Using daily polling data collected during the 2016 election, we examine the impact of fundamental conditions, campaign events, media coverage, and other relevant events and announcement on preference dynamics. We observe shifts in voter preferences for president over the course of the campaign and find evidence that these dynamics can be explained by specific circumstances and conditions. Our findings reinforce the potency of fundamental conditions, like presidential approval, but they also demonstrate that political events like national nominating conventions and debates can affect preferences in meaningful and enduring ways. Importantly, our research also suggests that developments commonly perceived to have affected voter preferences in 2016, like FBI Director James Comey’s memo to Congress about Hillary Clinton’s e-mails in October, likely exerted a minimal impact on the election, at least once the impact of other factors are taken into account. In this respect, some of our findings conflict with conventional accounts of campaign dynamics in 2016.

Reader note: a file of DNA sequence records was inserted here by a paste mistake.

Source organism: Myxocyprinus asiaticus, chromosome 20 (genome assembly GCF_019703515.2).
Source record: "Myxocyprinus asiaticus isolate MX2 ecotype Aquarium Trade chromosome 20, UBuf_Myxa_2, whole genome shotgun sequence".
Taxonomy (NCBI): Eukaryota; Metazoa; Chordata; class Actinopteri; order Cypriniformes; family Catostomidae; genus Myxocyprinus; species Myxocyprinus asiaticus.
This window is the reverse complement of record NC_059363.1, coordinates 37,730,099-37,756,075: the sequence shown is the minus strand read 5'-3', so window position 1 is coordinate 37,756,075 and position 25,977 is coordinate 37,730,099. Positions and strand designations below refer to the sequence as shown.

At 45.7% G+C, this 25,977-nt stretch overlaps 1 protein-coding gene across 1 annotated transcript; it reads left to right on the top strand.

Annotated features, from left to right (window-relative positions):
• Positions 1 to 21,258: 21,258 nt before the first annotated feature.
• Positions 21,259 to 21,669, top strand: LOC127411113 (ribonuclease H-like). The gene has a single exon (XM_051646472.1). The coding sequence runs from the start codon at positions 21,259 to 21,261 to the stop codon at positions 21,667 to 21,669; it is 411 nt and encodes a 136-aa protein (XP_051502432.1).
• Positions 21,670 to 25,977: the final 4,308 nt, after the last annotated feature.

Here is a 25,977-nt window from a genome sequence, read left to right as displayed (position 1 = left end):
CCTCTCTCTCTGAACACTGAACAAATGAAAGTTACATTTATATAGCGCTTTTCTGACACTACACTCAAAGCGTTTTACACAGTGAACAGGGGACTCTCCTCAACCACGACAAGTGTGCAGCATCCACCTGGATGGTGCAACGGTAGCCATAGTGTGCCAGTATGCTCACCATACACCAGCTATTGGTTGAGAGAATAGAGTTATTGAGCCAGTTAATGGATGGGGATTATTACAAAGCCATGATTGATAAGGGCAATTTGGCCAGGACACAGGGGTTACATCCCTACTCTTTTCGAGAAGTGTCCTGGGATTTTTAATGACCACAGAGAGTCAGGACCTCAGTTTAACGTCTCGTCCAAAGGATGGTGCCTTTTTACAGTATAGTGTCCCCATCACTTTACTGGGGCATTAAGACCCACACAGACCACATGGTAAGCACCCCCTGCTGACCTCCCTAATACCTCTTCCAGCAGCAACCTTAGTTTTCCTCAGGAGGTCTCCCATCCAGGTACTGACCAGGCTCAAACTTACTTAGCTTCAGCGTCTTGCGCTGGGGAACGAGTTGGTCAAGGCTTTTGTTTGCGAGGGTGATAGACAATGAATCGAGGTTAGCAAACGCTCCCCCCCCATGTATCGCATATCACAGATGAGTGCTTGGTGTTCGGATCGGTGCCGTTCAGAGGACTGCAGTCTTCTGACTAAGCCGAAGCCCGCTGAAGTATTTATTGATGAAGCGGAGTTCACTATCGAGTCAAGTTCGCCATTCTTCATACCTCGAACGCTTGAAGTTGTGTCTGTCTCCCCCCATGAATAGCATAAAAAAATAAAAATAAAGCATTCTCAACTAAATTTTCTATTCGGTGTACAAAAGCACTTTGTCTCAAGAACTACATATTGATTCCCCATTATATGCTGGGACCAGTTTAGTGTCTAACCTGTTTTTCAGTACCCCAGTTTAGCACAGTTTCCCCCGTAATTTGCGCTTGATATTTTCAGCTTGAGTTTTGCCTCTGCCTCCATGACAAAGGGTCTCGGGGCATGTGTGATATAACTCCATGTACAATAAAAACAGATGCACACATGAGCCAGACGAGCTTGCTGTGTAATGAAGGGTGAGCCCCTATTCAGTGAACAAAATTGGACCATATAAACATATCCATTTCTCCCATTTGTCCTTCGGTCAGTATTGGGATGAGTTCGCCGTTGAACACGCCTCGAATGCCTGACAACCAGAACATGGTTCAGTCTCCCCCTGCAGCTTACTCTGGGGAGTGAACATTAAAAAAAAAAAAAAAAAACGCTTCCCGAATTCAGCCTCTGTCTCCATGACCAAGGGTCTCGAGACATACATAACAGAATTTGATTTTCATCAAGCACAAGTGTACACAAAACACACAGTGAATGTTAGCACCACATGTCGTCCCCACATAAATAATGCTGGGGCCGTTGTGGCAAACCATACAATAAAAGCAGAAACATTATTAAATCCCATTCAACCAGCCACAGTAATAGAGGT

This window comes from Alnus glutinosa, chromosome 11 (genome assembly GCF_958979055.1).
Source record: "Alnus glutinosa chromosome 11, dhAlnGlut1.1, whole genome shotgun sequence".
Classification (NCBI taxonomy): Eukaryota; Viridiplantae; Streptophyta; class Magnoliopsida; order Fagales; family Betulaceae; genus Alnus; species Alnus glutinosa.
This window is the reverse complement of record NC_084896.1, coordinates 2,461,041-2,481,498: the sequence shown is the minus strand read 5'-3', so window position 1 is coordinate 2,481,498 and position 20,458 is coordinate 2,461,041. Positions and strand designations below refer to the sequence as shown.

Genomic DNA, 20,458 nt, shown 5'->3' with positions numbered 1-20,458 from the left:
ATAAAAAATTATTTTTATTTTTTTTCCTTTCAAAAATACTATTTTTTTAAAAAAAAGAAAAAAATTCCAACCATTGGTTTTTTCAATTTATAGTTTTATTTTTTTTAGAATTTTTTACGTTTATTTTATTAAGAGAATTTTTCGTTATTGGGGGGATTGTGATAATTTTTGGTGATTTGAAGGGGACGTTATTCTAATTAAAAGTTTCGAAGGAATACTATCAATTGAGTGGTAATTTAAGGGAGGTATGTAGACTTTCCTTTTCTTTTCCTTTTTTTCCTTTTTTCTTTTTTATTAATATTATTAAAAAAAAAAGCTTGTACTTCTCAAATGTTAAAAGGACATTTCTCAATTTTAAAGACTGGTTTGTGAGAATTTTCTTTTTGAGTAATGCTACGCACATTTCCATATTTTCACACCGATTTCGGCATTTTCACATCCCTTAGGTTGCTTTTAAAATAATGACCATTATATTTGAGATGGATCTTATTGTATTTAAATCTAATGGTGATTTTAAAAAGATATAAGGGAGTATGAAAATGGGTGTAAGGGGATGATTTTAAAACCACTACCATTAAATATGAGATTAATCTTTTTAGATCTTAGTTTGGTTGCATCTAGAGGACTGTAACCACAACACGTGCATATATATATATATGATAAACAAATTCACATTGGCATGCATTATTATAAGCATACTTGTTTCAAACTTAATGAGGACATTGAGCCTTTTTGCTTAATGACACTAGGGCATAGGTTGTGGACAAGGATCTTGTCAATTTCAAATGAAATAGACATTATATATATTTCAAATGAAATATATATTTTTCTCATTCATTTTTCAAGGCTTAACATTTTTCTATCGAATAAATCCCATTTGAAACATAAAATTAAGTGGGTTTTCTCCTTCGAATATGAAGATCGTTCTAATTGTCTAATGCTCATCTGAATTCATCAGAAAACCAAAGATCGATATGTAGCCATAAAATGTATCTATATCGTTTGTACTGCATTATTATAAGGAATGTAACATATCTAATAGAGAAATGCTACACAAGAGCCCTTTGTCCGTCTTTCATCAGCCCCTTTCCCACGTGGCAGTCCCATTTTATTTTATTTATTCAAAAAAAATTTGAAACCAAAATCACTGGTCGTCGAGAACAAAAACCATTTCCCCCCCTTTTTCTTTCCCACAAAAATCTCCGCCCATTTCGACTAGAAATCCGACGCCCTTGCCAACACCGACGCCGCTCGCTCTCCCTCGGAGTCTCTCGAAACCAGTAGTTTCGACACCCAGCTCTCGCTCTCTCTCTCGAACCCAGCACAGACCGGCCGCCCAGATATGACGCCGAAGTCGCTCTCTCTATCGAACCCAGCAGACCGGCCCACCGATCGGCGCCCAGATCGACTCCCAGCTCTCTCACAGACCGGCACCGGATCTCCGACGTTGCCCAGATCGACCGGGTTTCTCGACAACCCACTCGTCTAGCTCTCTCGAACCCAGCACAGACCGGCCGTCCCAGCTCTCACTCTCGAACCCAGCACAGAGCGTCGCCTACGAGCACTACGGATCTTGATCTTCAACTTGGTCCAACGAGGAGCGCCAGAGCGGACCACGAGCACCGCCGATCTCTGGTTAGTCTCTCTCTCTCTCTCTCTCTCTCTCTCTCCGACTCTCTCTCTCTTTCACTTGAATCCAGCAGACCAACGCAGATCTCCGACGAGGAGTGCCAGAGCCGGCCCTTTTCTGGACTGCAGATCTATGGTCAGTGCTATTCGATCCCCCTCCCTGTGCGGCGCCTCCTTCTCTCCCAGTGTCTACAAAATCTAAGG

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This journal provides a forum for professionally informed commentary on issues affecting contemporary American politics. This includes but is not limited to issues engaging parties, elections, and political participation; the news media, interest groups, Congress, the Presidency, and the Courts; trends in public finance, presidential popularity, congressional productivity; in contemporary, historical, or comparative perspective.